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Figure 11: Transvaginal sonography picture showing both the empty uterus and adjacent ectopic sac

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Laparoscopy was offered to the patient, who however, desperately requested for the conservative approach (she had undergone diagnostic hystero-laparoscopy 2 months back during her infertility workup , and also did not want to loose a  Fallopian tube More Details).

She was given one intramascular injection of methotrexate (50 mg) on 22.08.2010 following routine blood tests. However, follow-up of serial b-HCG on 26.08.2010 showed persisting levels of 9300 mIU/ml and transvaginal sonography showed a size of the mass increased to 2 cm.

She was taken up for laparoscopic surgery on 28.08.2010. At laparoscopy uterus was bulky, deviated to the right side with a few old and new endometriotic deposits on the antero-superior surface. Both the fallopian tubes and ovaries were normal. Pouch of Douglas was free. No fresh or old blood was found in the peritoneal cavity. The pregnancy sac was implanted on the peritoneal surface of the broad ligament,between the round ligament and the utero-vesical fold.

Initial appearance was a mound-like elevation, with yellowish brown margins [Figure 1] and [Figure 2]. Fresh bleeding started only upon manipulation of the uterus. Gestational sac was sucked out [Figure 3] and [Figure 4]. There was significant bleeding from the base [Figure 5], which was controlled with bipolar coagulation and superficial infiltration of Pitressin [Figure 6]. Endometrial curettage was performed. The product of conception retrieved was sent for histopathology [Figure 12]. The patient made an uneventful postoperative recovery. β-HCG fell to 203 IU within 4 days, and subsequently declined to non-pregnant levels.
Figure 12: Histopathology picture showing chorionic villi, bleeding, and no tubal epithelium. (a and b) Low and high magnification

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   Discussion Top

Most gynecologists would not encounter a case of abdominal pregnancy during their career. Incidence has been reported as approximately 1 in 10,000 live births, [1] and 9.2 per 1000 ectopic pregnancies. [4] Most of these are secondary abdominal pregnancies, which means the embryo had primarily implanted in the fallopian tube, extruded, or expelled and then secondarily implanted itself on another intra-abdominal surface. [4]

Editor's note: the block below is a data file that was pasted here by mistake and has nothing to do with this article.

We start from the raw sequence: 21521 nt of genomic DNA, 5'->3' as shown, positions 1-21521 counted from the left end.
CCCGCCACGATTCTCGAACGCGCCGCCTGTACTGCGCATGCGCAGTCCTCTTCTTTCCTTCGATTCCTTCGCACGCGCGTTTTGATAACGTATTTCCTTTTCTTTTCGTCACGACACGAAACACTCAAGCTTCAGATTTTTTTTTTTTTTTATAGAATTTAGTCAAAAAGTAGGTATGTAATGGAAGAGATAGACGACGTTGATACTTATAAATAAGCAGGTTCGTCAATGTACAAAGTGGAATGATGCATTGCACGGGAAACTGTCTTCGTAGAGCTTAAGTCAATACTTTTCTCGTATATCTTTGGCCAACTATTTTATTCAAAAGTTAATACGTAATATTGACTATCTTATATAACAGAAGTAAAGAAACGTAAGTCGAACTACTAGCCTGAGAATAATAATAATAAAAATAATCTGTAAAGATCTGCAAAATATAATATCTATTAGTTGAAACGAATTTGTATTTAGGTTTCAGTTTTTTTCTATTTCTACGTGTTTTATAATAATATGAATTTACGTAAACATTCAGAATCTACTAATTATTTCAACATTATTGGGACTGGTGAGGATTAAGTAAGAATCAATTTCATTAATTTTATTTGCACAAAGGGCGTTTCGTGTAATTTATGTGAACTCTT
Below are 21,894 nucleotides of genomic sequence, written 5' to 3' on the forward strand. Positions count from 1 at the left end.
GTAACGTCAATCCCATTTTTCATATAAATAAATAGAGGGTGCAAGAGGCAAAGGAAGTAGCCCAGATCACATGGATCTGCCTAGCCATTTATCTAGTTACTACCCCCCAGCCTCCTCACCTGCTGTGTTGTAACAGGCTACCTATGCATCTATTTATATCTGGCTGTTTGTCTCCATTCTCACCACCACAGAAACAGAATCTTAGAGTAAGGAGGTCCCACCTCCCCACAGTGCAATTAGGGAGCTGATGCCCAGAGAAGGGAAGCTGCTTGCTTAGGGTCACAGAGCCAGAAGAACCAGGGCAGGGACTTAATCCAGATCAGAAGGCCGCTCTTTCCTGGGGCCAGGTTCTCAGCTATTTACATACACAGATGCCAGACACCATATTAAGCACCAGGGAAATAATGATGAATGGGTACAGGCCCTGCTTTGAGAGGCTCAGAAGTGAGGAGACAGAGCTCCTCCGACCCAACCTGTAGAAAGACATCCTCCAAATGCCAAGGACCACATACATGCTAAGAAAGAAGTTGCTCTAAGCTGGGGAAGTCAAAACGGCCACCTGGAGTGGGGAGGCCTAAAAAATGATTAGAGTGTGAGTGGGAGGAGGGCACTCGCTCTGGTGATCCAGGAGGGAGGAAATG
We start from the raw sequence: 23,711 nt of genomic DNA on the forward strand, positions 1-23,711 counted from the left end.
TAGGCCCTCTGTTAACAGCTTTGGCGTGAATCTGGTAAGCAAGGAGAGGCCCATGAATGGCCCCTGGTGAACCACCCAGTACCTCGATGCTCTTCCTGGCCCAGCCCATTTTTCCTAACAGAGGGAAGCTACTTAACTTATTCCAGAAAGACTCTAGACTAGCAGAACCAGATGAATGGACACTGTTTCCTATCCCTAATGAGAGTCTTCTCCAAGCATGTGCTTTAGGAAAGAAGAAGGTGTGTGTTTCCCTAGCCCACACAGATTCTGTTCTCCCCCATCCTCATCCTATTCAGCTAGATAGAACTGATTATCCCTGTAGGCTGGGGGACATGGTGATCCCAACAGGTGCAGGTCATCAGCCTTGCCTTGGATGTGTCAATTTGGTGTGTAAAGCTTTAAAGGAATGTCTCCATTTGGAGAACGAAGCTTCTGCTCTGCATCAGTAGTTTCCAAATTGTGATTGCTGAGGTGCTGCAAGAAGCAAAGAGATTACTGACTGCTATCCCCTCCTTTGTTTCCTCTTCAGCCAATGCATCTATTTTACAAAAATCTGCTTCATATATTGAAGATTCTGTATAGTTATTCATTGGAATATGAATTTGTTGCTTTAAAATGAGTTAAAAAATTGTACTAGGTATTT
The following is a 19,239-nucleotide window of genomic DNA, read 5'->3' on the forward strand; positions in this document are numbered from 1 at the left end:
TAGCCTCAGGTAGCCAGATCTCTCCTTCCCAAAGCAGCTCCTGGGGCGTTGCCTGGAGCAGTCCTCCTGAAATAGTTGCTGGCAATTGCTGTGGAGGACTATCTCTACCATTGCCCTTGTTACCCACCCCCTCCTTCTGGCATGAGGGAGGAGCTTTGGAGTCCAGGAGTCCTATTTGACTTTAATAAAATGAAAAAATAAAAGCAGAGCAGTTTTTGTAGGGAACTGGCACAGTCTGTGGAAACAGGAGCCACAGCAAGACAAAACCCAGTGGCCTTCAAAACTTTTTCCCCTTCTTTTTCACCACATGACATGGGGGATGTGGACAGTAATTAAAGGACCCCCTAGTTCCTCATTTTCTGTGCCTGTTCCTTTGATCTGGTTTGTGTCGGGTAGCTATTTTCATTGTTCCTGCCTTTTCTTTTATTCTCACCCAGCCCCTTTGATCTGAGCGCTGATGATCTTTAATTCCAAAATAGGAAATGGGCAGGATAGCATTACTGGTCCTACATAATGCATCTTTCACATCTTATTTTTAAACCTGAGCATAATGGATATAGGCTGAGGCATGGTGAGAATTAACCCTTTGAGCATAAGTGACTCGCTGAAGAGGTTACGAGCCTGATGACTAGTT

In primary abdominal pregnancy, which is the rarest type of ectopic gestation, the conceptus implants on the peritoneal surface.

Studdiford's criteria used to diagnose primary abdominal pregnancy are described as:

  1. The presence of normal bilateral tubes and ovaries with no evidence of recent or past pregnancy.
  2. No evidence of a uteroperitoneal fistula.
  3. The presence of pregnancy related exclusively to the peritoneal surface, early enough to eliminate the possibility of secondary implantation after primary tubal nidation. [5]

Alternatively, a classification relevant from diagnosis and treatment defines early peritoneal pregnancy (≥20 weeks of gestation) or advanced (≤20 weeks of gestation). [6]

Primary abdominal pregnancies have been reported from omentum, sigmoid colon, posterior peritoneum of pelvis, spleen, liver, diaphragm, obturator foramen, posterior surface of uterus, retroperitoneum, and pancreas. [7],[8],[9],[10],[11],[12],[13],[14],[15],[16],[17],[18],[19],[20],[21]

Primary peritoneal pregnancy has been reported in relation to foci of endometriosis. [21],[22]

ART has contributed significantly to the increased incidence of ectopic pregnancies. Rare and new varieties of ectopics such as heterotopic pregnancies, cervical, cesarean scar pregnancies have surfaced. However, the incidence of abdominal pregnancies has not changed, may be reduced due to early diagnosis. [23],[24] Presentation of patents with primary abdominal pregnancy varies greatly, [6] however, with early diagnosis like our case, patients may be totally asymptomatic.

In earlier literature abdominal pregnancies were typically diagnosed late. Now with serial b-HCG, excellent ultrasonography, and MRI facilities, these pregnancies are diagnosed much earlier. [25],[26]

Our case is unique in some aspects. To our knowledge, this is the only case reported of primary peritoneal pregnancy in the anterior peritoneal leaf of the broad ligament following intrauterine insemination.

The implantation appears to be related to endometriotic foci. The presence of uterine surface endometriosis was documented by a routine diagnosis laparoscopy only 2 months earlier.

   Conclusions Top